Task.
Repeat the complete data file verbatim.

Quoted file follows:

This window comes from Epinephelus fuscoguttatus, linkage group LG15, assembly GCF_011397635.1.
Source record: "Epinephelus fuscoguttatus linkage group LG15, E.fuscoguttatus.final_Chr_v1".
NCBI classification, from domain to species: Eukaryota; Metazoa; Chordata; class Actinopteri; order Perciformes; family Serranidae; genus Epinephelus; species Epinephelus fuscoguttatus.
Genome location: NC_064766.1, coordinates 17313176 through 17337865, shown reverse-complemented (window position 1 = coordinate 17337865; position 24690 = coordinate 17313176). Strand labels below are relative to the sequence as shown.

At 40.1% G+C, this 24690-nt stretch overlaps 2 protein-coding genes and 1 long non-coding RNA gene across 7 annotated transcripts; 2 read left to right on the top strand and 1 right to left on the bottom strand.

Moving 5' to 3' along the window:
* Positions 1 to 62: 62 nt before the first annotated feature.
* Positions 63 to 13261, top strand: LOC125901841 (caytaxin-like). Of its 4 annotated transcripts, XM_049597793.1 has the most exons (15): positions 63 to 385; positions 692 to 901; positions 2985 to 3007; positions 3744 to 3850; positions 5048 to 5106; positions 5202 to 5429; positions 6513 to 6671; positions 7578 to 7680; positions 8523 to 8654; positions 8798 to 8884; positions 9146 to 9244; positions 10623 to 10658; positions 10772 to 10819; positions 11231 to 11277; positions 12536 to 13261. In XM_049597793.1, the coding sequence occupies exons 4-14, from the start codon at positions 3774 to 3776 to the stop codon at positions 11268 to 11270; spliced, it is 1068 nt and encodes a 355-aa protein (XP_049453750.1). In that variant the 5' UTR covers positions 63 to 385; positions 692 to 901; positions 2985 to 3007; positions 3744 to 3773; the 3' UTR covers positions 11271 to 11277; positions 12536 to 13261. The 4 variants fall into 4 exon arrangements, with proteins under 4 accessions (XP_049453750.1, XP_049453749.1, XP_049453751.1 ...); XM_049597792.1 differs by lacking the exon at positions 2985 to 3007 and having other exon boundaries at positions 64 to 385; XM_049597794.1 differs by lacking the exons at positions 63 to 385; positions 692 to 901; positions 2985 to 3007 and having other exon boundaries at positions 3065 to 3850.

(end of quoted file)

This window comes from Epinephelus fuscoguttatus, linkage group LG15, assembly GCF_011397635.1.
Source record: "Epinephelus fuscoguttatus linkage group LG15, E.fuscoguttatus.final_Chr_v1".
NCBI classification, from domain to species: Eukaryota; Metazoa; Chordata; class Actinopteri; order Perciformes; family Serranidae; genus Epinephelus; species Epinephelus fuscoguttatus.
Genome location: NC_064766.1, coordinates 17313176 through 17337865, shown reverse-complemented (window position 1 = coordinate 17337865; position 24690 = coordinate 17313176). Strand labels below are relative to the sequence as shown.

At 40.1% G+C, this 24690-nt stretch overlaps 2 protein-coding genes and 1 long non-coding RNA gene across 7 annotated transcripts; 2 read left to right on the top strand and 1 right to left on the bottom strand.

Moving 5' to 3' along the window:
* Positions 1 to 62: 62 nt before the first annotated feature.
* Positions 63 to 13261, top strand: LOC125901841 (caytaxin-like). Of its 4 annotated transcripts, XM_049597793.1 has the most exons (15): positions 63 to 385; positions 692 to 901; positions 2985 to 3007; positions 3744 to 3850; positions 5048 to 5106; positions 5202 to 5429; positions 6513 to 6671; positions 7578 to 7680; positions 8523 to 8654; positions 8798 to 8884; positions 9146 to 9244; positions 10623 to 10658; positions 10772 to 10819; positions 11231 to 11277; positions 12536 to 13261. In XM_049597793.1, the coding sequence occupies exons 4-14, from the start codon at positions 3774 to 3776 to the stop codon at positions 11268 to 11270; spliced, it is 1068 nt and encodes a 355-aa protein (XP_049453750.1). In that variant the 5' UTR covers positions 63 to 385; positions 692 to 901; positions 2985 to 3007; positions 3744 to 3773; the 3' UTR covers positions 11271 to 11277; positions 12536 to 13261. The 4 variants fall into 4 exon arrangements, with proteins under 4 accessions (XP_049453750.1, XP_049453749.1, XP_049453751.1 ...); XM_049597792.1 differs by lacking the exon at positions 2985 to 3007 and having other exon boundaries at positions 64 to 385; XM_049597794.1 differs by lacking the exons at positions 63 to 385; positions 692 to 901; positions 2985 to 3007 and having other exon boundaries at positions 3065 to 3850.